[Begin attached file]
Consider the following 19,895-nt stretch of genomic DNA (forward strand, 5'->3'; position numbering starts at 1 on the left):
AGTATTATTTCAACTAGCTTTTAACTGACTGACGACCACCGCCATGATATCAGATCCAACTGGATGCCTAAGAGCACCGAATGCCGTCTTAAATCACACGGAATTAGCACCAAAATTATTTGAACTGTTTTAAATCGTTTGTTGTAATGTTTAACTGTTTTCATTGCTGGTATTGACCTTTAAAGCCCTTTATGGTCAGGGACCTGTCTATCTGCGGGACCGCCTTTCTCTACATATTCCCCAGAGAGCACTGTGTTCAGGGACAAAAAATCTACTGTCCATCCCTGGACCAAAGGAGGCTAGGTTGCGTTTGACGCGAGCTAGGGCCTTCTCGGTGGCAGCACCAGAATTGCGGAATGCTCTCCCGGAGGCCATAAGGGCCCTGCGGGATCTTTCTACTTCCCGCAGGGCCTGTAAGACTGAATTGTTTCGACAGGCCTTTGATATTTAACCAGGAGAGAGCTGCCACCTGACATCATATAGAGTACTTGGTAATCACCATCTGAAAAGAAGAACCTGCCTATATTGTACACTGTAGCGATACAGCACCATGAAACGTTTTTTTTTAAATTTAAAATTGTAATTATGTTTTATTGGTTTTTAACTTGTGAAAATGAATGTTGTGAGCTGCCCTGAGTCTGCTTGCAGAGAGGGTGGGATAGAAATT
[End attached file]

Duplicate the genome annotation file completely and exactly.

Consider the following 19,895-nt stretch of genomic DNA (forward strand, 5'->3'; position numbering starts at 1 on the left):
AGTATTATTTCAACTAGCTTTTAACTGACTGACGACCACCGCCATGATATCAGATCCAACTGGATGCCTAAGAGCACCGAATGCCGTCTTAAATCACACGGAATTAGCACCAAAATTATTTGAACTGTTTTAAATCGTTTGTTGTAATGTTTAACTGTTTTCATTGCTGGTATTGACCTTTAAAGCCCTTTATGGTCAGGGACCTGTCTATCTGCGGGACCGCCTTTCTCTACATATTCCCCAGAGAGCACTGTGTTCAGGGACAAAAAATCTACTGTCCATCCCTGGACCAAAGGAGGCTAGGTTGCGTTTGACGCGAGCTAGGGCCTTCTCGGTGGCAGCACCAGAATTGCGGAATGCTCTCCCGGAGGCCATAAGGGCCCTGCGGGATCTTTCTACTTCCCGCAGGGCCTGTAAGACTGAATTGTTTCGACAGGCCTTTGATATTTAACCAGGAGAGAGCTGCCACCTGACATCATATAGAGTACTTGGTAATCACCATCTGAAAAGAAGAACCTGCCTATATTGTACACTGTAGCGATACAGCACCATGAAACGTTTTTTTTTAAATTTAAAATTGTAATTATGTTTTATTGGTTTTTAACTTGTGAAAATGAATGTTGTGAGCTGCCCTGAGTCTGCTTGCAGAGAGGGTGGGATAGAAATT